Back with a bit more from my conversation with Davy Jones from last summer’s TCA tour. I’m knee-deep in deadlines, so it won’t be a whole lot more right this second, but I don’t want to lose my momentum by letting too much time pass between these segments.
After asking Davy about his work in Oliver!, I decided to ask him about the trio of singles he released in the brief window between being on Broadway and being in the Monkees: “Dream Girl,” “What Are We Going to Do?,” and “The Girl from Chelsea.”
“That came straight after The Ed Sullivan Show,” said Jones. “I said, ‘Let’s go into the recording studio and record some stuff,’ and they said, ‘Fantastic!’ So they took me into the studio, and the pianist from Oliver! played the demo tape of me doing…”
At this, Jones sang the opening lines from a Bobby Darin number (“More than the greatest love the world has ever known”), then switched gears and began to channel his inner Sondheim (“Maria, I just met a girl named Maria”). I know you can find his version of the former (“More”) on a self-released collection of early material entitled Just for the Record, but I’ll be damned if I can find any trace of a recorded version of “Maria.” If anyone’s ever actually heard it, do let me know, won’t you?
Sorry, sorry, I know: less me, more Davy. Moving on…
Jones said that he went into the studio, cut enough songs to fill an album, including “Put Me Amongst the Girls,” which his father specifically asked him to tackle, and, you may be surprised to learn, a version of Bob Dylan’s “It Ain’t Me, Babe.”
“I was dating a girl at the time, a girl named Eileen,” said Jones. “We (the Monkees) just played the Greek Theater in Los Angeles, and would you believe it? I saw her for the first time in 45 years. She walked in the door, and she just smiles and says, ‘David.’ It was Eileen. We hugged. She’s married, she’s got a daughter, and both her husband and daughter were there, along with her daughter’s boyfriend. We spent 45 minutes together. I wasn’t in the meet-and-greet that night, I can tell you. I wasn’t out there shaking hands with all the people. I just sat in the dressing room with Eileen and her family, because that was a really touching time in my life, you know?”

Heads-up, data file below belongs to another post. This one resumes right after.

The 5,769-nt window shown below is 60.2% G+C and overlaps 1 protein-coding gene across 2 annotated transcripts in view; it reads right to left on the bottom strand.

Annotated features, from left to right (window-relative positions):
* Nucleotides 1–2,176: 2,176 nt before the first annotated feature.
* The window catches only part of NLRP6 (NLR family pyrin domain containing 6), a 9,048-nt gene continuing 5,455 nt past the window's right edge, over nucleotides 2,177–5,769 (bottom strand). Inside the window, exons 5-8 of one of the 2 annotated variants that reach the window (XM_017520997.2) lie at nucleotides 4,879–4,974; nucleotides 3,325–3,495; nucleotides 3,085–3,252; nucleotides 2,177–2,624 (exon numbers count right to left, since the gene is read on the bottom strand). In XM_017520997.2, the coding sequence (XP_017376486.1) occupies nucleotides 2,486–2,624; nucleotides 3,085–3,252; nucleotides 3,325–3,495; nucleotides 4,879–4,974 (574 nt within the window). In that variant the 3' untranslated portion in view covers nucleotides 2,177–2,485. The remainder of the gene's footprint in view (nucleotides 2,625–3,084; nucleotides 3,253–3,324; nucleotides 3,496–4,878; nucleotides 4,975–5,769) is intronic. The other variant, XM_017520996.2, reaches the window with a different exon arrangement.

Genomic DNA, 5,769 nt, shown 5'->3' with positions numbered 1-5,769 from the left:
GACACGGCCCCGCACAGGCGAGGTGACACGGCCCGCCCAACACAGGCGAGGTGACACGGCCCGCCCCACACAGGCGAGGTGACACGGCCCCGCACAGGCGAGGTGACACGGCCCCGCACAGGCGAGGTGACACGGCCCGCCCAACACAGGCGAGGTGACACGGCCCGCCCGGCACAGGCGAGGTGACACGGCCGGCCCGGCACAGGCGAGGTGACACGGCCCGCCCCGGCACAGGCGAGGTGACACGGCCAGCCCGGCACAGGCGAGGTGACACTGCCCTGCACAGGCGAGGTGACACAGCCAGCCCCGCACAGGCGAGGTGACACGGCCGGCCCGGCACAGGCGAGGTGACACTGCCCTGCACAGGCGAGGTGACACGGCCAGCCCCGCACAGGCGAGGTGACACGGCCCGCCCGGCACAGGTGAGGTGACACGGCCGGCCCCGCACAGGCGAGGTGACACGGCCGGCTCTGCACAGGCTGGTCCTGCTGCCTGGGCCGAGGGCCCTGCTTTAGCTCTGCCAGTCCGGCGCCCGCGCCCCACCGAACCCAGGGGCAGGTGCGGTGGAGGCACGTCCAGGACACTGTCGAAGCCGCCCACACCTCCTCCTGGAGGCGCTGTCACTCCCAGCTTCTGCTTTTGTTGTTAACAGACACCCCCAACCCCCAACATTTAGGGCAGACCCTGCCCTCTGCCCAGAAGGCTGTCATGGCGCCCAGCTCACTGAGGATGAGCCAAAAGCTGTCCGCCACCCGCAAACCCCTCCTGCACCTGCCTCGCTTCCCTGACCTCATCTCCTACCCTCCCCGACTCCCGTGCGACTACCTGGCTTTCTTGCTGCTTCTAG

Jones hesitated, then straightened up in his chair, shaking off a bit of the emotion he’d been drifting into. “You know, in this business, you’ve really got to go off and go sell yourself,” he said, adding with a smile and a sigh, “I’m getting ready to sell myself now. Because I’ve got a musical that I want to sell, and that’s where I want to be. And with a little bit of credibility…”
At this, Jones trailed off, and with the pause in transcription, I found myself wondering exactly how far he’d gotten with this musical of his. Was it just an idea that he was shopping around, or had he actually begun the process of writing songs for it? If it’s the latter – or, really, even if it’s just the idea – I hope Jessica Pacheco will consider letting someone move forward with the musical as a posthumous tribute to her husband, thereby bringing his dream to fruition.
Okay, last bit before I’m off again for awhile, but when Jones started up again, he was still more or less on the topic of pursuing new endeavors in the future.
“If I had gone off after the Monkees had finished in 1970 and gone to Hollywood Park or Santa Anita and said, ‘I’m a jockey, I can ride,’ you don’t think I would’ve got rides?” he asked. “I would’ve got rides, if only just because of who I was. So you’ve got to really pick your moments, and…it’s actually the same thing you’ve got to do on a horse, really. The best horse is not always the horse that wins the race. It’s the jockey that makes the least mistakes. And I don’t think I’ve made too many mistakes so far, because I haven’t been overplayed.”
A smirk. “Although I may overplay myself a bit…”
Okay, I’ve got to run. More to come, Monkees fans, I promise. But on that note, I just wanted to close by saying that I realize it may seem a bit weird that both of these first two segments have offered precisely no discussion of Jones’s most famous work, i.e. the group that came walking down the street and, in turn, received the funniest looks from everyone they met, but if there’s one thing I’ve found when interviewing actors, musicians, and even authors over the years, it’s that you can earn a great deal more good will by not leaping straight into asking about the stuff they’re always being asked about. Also, if you stay predictable with your questions, then they’re more likely to fall back on the rote responses that they’ve perfected over the course of God only knows how many interviews.
Your mileage in this matter may vary, of course. But it’s always worked for me.